Discussion: Did 'The Last Unicorn' change our views on single-horned horses?
It is no secret that the most well-known concept of unicorns is from Europe, in the Middle Ages. In stories from that time period, the creature will be a walking snorting virgin detector with a... ehem... phallic symbol on its head. The horse with one horn will be for girls, and is always male.
Enter 1968: a peculiar book comes out, the likes of which the world had never seen before. The main character is a unicorn. And it is a mare. Female. And instead of having been created by God to detect "proper maidens", she is a semi-immortal creature with a different role in the world. The story centers on her search for her kind, while exploring the concepts of emotions, immortality, and the source of the latter.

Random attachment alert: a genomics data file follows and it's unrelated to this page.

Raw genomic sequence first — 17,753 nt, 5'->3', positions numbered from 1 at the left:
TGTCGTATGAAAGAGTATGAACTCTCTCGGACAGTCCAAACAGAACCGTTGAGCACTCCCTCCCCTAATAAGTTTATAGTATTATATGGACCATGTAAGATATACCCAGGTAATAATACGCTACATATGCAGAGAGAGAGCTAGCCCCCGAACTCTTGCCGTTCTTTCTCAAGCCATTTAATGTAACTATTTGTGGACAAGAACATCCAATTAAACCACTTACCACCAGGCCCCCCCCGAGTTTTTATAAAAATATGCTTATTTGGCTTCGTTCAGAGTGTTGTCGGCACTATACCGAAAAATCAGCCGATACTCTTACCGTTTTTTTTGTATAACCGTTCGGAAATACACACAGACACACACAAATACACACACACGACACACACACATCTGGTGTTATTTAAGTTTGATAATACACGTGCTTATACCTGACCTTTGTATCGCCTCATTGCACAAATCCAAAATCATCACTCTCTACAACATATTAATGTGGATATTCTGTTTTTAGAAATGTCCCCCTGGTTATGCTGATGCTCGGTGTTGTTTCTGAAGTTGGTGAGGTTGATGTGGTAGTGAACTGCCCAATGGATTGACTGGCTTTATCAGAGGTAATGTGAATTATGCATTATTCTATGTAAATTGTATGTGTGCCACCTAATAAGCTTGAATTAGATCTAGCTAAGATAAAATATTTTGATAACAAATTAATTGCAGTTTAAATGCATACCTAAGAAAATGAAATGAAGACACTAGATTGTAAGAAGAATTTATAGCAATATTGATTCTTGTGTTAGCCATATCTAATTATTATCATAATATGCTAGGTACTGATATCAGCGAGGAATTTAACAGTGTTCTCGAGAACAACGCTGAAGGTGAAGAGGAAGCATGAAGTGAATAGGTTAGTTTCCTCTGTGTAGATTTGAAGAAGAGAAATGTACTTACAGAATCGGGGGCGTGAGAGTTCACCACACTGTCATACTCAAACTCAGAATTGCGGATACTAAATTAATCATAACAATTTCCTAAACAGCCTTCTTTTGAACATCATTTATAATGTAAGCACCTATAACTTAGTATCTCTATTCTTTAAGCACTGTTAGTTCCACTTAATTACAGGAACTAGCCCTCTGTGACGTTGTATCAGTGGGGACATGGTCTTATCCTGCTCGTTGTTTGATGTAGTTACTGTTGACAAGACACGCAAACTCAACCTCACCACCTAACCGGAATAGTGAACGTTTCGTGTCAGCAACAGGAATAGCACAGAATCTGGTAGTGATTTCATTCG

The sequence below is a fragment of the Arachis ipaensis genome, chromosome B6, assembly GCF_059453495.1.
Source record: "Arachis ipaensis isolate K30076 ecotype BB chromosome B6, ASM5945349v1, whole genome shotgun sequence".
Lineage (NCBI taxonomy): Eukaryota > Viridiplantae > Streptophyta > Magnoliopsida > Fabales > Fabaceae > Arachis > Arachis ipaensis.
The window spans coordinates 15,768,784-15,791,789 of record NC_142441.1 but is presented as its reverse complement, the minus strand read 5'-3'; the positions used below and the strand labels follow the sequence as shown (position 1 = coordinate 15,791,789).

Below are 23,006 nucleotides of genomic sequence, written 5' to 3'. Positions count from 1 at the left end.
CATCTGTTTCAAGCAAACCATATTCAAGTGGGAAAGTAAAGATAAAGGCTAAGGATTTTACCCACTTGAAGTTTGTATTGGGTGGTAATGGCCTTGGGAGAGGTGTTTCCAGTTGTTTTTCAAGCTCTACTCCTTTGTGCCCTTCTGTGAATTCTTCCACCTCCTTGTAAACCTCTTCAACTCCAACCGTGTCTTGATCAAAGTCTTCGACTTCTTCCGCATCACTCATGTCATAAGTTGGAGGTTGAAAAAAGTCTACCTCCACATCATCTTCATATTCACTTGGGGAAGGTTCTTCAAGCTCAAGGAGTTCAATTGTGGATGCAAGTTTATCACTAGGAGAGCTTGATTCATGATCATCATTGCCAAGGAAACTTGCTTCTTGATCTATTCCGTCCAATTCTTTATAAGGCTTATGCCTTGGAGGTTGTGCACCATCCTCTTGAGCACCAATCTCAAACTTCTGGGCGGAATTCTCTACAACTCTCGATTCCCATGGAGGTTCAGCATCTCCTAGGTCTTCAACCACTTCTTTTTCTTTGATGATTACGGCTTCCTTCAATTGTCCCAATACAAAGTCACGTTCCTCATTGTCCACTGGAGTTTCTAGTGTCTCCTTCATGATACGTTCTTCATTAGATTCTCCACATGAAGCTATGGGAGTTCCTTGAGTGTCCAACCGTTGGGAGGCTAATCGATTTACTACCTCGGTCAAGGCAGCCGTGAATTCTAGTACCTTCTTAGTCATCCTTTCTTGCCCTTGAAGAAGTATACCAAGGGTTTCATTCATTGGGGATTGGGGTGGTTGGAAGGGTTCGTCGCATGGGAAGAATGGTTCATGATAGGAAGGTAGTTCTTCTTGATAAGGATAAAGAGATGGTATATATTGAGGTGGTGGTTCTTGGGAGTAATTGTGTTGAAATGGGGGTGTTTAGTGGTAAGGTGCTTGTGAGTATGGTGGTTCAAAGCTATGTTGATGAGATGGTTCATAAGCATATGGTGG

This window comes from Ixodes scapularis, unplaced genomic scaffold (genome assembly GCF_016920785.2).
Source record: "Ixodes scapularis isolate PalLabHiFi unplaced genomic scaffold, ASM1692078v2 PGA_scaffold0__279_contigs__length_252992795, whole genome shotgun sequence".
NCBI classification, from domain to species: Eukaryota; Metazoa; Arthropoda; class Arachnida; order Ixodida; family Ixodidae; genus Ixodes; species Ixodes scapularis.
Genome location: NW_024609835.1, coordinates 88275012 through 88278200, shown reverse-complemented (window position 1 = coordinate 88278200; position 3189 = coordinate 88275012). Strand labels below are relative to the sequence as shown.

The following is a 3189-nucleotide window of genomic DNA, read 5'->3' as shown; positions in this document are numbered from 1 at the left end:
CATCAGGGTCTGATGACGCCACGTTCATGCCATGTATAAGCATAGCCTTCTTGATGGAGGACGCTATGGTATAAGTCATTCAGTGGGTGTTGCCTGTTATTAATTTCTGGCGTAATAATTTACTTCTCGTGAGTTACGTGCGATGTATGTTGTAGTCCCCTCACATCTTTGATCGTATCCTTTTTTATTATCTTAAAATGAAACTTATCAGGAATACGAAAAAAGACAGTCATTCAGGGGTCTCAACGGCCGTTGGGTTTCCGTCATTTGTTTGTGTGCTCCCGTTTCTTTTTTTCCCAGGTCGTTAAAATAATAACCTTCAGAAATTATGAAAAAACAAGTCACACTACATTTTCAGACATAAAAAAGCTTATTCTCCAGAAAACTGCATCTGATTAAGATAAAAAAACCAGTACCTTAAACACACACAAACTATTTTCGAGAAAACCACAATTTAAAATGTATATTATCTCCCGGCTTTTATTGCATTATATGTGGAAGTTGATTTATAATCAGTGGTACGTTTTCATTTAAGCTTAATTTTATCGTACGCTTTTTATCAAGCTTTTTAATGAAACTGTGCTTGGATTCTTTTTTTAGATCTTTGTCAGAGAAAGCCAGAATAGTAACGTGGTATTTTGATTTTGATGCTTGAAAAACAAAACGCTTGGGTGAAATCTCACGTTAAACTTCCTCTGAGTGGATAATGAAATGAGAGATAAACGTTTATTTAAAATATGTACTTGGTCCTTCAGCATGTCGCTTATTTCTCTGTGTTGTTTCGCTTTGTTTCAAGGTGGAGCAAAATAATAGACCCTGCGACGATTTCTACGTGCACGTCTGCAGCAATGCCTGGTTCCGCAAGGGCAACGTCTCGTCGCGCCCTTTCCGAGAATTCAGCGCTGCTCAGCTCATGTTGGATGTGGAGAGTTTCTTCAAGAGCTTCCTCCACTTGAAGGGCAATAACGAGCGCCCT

In other words, this unicorn was completely different from the existing folklore.
So how did Peter Beagle's book, and the subsequent animated adaptation, change our view of unicorns? Give us your thoughts in the comments!